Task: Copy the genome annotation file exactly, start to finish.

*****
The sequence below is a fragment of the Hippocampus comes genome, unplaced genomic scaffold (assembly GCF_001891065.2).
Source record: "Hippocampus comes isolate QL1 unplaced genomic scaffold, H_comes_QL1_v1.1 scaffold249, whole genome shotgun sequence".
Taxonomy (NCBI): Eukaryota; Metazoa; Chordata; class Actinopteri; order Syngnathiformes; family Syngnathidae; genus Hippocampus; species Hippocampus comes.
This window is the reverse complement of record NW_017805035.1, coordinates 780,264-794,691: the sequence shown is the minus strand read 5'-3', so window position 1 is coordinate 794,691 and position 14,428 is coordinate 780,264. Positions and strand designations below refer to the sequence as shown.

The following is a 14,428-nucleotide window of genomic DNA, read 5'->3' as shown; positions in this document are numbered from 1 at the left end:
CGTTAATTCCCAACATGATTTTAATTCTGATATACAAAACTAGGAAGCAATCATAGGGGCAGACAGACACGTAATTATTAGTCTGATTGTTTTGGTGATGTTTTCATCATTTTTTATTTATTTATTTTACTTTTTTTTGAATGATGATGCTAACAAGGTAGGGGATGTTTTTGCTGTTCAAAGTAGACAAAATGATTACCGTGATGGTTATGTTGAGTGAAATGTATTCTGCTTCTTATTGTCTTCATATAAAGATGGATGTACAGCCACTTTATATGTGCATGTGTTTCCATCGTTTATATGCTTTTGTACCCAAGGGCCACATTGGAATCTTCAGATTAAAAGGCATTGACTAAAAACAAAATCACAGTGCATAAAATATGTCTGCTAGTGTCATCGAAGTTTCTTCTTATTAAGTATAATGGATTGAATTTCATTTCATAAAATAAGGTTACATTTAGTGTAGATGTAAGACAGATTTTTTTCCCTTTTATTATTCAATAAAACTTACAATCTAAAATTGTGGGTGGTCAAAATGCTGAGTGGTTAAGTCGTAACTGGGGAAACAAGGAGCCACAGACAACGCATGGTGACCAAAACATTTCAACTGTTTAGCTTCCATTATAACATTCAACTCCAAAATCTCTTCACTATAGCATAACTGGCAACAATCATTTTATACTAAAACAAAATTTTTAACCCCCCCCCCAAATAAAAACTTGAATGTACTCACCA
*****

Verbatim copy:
The sequence below is a fragment of the Hippocampus comes genome, unplaced genomic scaffold (assembly GCF_001891065.2).
Source record: "Hippocampus comes isolate QL1 unplaced genomic scaffold, H_comes_QL1_v1.1 scaffold249, whole genome shotgun sequence".
Taxonomy (NCBI): Eukaryota; Metazoa; Chordata; class Actinopteri; order Syngnathiformes; family Syngnathidae; genus Hippocampus; species Hippocampus comes.
This window is the reverse complement of record NW_017805035.1, coordinates 780,264-794,691: the sequence shown is the minus strand read 5'-3', so window position 1 is coordinate 794,691 and position 14,428 is coordinate 780,264. Positions and strand designations below refer to the sequence as shown.

The following is a 14,428-nucleotide window of genomic DNA, read 5'->3' as shown; positions in this document are numbered from 1 at the left end:
CGTTAATTCCCAACATGATTTTAATTCTGATATACAAAACTAGGAAGCAATCATAGGGGCAGACAGACACGTAATTATTAGTCTGATTGTTTTGGTGATGTTTTCATCATTTTTTATTTATTTATTTTACTTTTTTTTGAATGATGATGCTAACAAGGTAGGGGATGTTTTTGCTGTTCAAAGTAGACAAAATGATTACCGTGATGGTTATGTTGAGTGAAATGTATTCTGCTTCTTATTGTCTTCATATAAAGATGGATGTACAGCCACTTTATATGTGCATGTGTTTCCATCGTTTATATGCTTTTGTACCCAAGGGCCACATTGGAATCTTCAGATTAAAAGGCATTGACTAAAAACAAAATCACAGTGCATAAAATATGTCTGCTAGTGTCATCGAAGTTTCTTCTTATTAAGTATAATGGATTGAATTTCATTTCATAAAATAAGGTTACATTTAGTGTAGATGTAAGACAGATTTTTTTCCCTTTTATTATTCAATAAAACTTACAATCTAAAATTGTGGGTGGTCAAAATGCTGAGTGGTTAAGTCGTAACTGGGGAAACAAGGAGCCACAGACAACGCATGGTGACCAAAACATTTCAACTGTTTAGCTTCCATTATAACATTCAACTCCAAAATCTCTTCACTATAGCATAACTGGCAACAATCATTTTATACTAAAACAAAATTTTTAACCCCCCCCCCAAATAAAAACTTGAATGTACTCACCA